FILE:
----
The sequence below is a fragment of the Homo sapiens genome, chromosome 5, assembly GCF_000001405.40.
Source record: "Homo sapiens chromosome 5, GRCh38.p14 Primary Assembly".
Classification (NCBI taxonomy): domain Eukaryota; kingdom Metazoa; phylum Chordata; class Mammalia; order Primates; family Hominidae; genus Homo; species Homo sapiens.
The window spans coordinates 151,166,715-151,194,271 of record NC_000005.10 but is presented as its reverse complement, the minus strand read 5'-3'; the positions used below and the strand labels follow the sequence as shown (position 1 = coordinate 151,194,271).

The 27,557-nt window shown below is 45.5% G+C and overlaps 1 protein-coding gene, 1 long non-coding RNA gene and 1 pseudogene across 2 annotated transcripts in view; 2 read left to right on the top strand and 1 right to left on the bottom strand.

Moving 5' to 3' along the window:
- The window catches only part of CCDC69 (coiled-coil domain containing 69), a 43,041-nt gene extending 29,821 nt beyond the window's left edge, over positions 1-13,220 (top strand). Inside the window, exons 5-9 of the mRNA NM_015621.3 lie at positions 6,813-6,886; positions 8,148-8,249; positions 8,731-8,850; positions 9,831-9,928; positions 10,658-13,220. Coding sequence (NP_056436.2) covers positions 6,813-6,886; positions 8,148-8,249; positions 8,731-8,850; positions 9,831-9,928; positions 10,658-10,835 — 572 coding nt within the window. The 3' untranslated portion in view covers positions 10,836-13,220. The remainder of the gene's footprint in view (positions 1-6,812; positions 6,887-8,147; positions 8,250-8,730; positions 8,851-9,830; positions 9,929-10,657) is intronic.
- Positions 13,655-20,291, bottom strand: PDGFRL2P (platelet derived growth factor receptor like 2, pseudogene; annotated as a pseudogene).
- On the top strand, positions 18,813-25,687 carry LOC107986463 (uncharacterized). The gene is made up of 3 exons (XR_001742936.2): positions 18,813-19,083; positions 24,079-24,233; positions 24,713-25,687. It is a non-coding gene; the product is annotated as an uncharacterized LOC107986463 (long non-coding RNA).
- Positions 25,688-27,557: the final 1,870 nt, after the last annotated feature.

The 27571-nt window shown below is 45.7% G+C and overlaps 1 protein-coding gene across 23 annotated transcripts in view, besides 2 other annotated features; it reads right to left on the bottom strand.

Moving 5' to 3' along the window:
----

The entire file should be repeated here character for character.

The sequence below is a fragment of the Homo sapiens genome, chromosome 5, assembly GCF_000001405.40.
Source record: "Homo sapiens chromosome 5, GRCh38.p14 Primary Assembly".
Classification (NCBI taxonomy): domain Eukaryota; kingdom Metazoa; phylum Chordata; class Mammalia; order Primates; family Hominidae; genus Homo; species Homo sapiens.
The window spans coordinates 151,166,715-151,194,271 of record NC_000005.10 but is presented as its reverse complement, the minus strand read 5'-3'; the positions used below and the strand labels follow the sequence as shown (position 1 = coordinate 151,194,271).

The 27,557-nt window shown below is 45.5% G+C and overlaps 1 protein-coding gene, 1 long non-coding RNA gene and 1 pseudogene across 2 annotated transcripts in view; 2 read left to right on the top strand and 1 right to left on the bottom strand.

Moving 5' to 3' along the window:
- The window catches only part of CCDC69 (coiled-coil domain containing 69), a 43,041-nt gene extending 29,821 nt beyond the window's left edge, over positions 1-13,220 (top strand). Inside the window, exons 5-9 of the mRNA NM_015621.3 lie at positions 6,813-6,886; positions 8,148-8,249; positions 8,731-8,850; positions 9,831-9,928; positions 10,658-13,220. Coding sequence (NP_056436.2) covers positions 6,813-6,886; positions 8,148-8,249; positions 8,731-8,850; positions 9,831-9,928; positions 10,658-10,835 — 572 coding nt within the window. The 3' untranslated portion in view covers positions 10,836-13,220. The remainder of the gene's footprint in view (positions 1-6,812; positions 6,887-8,147; positions 8,250-8,730; positions 8,851-9,830; positions 9,929-10,657) is intronic.
- Positions 13,655-20,291, bottom strand: PDGFRL2P (platelet derived growth factor receptor like 2, pseudogene; annotated as a pseudogene).
- On the top strand, positions 18,813-25,687 carry LOC107986463 (uncharacterized). The gene is made up of 3 exons (XR_001742936.2): positions 18,813-19,083; positions 24,079-24,233; positions 24,713-25,687. It is a non-coding gene; the product is annotated as an uncharacterized LOC107986463 (long non-coding RNA).
- Positions 25,688-27,557: the final 1,870 nt, after the last annotated feature.

The 27571-nt window shown below is 45.7% G+C and overlaps 1 protein-coding gene across 23 annotated transcripts in view, besides 2 other annotated features; it reads right to left on the bottom strand.

Moving 5' to 3' along the window: